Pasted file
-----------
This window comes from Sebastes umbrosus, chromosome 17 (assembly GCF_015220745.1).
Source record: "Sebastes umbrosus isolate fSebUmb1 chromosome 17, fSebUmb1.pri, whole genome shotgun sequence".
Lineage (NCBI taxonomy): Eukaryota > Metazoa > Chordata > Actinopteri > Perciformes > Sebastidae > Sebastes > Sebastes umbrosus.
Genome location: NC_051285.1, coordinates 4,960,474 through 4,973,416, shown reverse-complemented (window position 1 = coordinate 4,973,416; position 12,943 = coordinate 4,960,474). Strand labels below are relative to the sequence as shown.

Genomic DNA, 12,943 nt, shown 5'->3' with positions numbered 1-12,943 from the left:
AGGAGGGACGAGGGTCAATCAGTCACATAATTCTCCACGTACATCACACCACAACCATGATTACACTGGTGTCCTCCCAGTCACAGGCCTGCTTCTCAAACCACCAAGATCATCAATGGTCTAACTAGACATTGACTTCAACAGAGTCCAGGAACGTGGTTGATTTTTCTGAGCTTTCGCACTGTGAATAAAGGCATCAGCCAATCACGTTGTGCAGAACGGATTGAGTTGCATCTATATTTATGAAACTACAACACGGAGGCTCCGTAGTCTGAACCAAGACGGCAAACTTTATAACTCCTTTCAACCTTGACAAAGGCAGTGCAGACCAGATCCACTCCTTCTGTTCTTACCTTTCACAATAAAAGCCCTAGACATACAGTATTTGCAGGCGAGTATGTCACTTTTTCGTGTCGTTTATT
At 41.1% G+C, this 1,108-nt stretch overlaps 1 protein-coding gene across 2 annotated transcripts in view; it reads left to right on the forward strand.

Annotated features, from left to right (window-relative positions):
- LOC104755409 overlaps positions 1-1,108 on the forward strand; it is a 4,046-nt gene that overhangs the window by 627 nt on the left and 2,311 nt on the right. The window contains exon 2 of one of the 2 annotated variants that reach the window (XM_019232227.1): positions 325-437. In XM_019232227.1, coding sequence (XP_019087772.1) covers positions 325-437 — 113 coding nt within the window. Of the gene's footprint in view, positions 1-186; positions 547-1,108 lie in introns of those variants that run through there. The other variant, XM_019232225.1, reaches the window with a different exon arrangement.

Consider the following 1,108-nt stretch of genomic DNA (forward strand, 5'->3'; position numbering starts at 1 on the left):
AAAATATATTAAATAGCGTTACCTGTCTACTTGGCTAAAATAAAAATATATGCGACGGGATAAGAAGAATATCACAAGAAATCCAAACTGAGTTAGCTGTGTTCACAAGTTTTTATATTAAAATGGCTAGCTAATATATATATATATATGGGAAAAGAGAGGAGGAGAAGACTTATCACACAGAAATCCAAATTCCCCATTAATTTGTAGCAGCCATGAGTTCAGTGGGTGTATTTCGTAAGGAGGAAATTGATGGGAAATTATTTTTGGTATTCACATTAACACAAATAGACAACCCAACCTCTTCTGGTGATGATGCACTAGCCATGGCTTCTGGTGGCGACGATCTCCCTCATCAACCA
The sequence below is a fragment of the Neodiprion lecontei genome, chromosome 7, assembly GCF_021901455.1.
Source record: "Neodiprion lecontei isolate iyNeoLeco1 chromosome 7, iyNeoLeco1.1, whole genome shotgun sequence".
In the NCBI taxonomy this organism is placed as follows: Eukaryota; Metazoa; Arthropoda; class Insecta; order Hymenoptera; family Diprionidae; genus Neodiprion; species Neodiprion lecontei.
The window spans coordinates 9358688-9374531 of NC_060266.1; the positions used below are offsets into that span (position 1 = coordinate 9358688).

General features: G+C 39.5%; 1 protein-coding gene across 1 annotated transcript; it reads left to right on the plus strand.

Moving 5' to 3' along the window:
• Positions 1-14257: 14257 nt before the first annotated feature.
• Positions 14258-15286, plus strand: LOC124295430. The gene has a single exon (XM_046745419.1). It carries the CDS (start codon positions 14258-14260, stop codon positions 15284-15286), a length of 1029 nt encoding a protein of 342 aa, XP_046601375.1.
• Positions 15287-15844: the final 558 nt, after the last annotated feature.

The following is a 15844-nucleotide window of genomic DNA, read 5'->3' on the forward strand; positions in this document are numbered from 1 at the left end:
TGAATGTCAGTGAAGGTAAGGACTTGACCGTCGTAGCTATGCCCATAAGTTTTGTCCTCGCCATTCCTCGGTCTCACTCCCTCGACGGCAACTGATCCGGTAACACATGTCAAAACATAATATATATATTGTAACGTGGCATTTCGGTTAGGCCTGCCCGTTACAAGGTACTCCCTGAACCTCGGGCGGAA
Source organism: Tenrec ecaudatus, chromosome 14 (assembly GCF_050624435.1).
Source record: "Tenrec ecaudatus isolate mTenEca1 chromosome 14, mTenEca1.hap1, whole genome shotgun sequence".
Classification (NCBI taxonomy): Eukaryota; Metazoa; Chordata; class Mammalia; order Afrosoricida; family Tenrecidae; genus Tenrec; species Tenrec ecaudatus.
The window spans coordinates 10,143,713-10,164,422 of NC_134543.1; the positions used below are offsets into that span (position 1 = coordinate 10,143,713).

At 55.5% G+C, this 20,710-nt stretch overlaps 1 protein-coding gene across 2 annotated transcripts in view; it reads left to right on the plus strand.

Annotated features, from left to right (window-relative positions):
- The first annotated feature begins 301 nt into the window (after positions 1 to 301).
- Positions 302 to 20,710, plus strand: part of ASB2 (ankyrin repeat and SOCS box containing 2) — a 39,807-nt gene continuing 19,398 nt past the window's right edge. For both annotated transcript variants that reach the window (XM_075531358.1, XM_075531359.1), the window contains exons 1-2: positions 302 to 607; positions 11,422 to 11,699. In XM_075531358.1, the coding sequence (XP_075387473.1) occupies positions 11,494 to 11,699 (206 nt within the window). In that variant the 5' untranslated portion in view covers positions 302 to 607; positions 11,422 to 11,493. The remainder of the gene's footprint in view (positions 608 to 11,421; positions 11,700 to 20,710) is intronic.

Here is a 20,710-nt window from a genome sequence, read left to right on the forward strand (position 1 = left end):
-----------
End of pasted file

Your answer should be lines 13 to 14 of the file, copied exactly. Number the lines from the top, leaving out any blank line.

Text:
Source record: "Neodiprion lecontei isolate iyNeoLeco1 chromosome 7, iyNeoLeco1.1, whole genome shotgun sequence".
In the NCBI taxonomy this organism is placed as follows: Eukaryota; Metazoa; Arthropoda; class Insecta; order Hymenoptera; family Diprionidae; genus Neodiprion; species Neodiprion lecontei.